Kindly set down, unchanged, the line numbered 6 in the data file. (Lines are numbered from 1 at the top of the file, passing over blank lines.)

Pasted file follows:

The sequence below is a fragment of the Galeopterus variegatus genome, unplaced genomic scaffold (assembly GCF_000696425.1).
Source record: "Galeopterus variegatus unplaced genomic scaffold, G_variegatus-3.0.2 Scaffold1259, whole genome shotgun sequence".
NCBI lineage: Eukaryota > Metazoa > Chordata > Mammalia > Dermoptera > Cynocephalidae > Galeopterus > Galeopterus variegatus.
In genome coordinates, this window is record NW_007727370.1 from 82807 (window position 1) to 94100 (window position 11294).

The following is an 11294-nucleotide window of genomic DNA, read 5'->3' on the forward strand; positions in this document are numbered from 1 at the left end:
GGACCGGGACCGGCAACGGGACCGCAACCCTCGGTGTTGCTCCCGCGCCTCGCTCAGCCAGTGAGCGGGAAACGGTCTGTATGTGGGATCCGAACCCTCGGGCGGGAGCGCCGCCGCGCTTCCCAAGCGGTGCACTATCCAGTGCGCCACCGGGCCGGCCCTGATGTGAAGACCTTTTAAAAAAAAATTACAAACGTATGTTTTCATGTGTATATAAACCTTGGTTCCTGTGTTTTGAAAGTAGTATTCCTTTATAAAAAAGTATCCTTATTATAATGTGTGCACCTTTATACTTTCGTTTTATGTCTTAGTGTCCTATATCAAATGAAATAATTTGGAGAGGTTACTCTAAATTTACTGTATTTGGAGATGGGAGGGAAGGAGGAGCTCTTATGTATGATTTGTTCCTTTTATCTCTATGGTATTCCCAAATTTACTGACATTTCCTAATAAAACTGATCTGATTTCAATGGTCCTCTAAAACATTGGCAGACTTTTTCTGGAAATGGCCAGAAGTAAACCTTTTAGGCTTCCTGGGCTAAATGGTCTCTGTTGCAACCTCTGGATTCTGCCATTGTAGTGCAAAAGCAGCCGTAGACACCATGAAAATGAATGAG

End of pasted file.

GGACCGGGACCGGCAACGGGACCGCAACCCTCGGTGTTGCTCCCGCGCCTCGCTCAGCCAGTGAGCGGGAAACGGTCTGTATGTGGGATCCGAACCCTCGGGCGGGAGCGCCGCCGCGCTTCCCAAGCGGTGCACTATCCAGTGCGCCACCGGGCCGGCCCTGATGTGAAGACCTTTTAAAAAAAAATTACAAACGTATGTTTTCATGTGTATATAAACCTTGGTTCCTGTGTTTTGAAAGTAGTATTCCTTTATAAAAAAGTATCCTTATTATAATGTGTGCACCTTTATACTTTCGTTTTATGTCTTAGTGTCCTATATCAAATGAAATAATTTGGAGAGGTTACTCTAAATTTACTGTATTTGGAGATGGGAGGGAAGGAGGAGCTCTTATGTATGATTTGTTCCTTTTATCTCTATGGTATTCCCAAATTTACTGACATTTCCTAATAAAACTGATCTGATTTCAATGGTCCTCTAAAACATTGGCAGACTTTTTCTGGAAATGGCCAGAAGTAAACCTTTTAGGCTTCCTGGGCTAAATGGTCTCTGTTGCAACCTCTGGATTCTGCCATTGTAGTGCAAAAGCAGCCGTAGACACCATGAAAATGAATGAG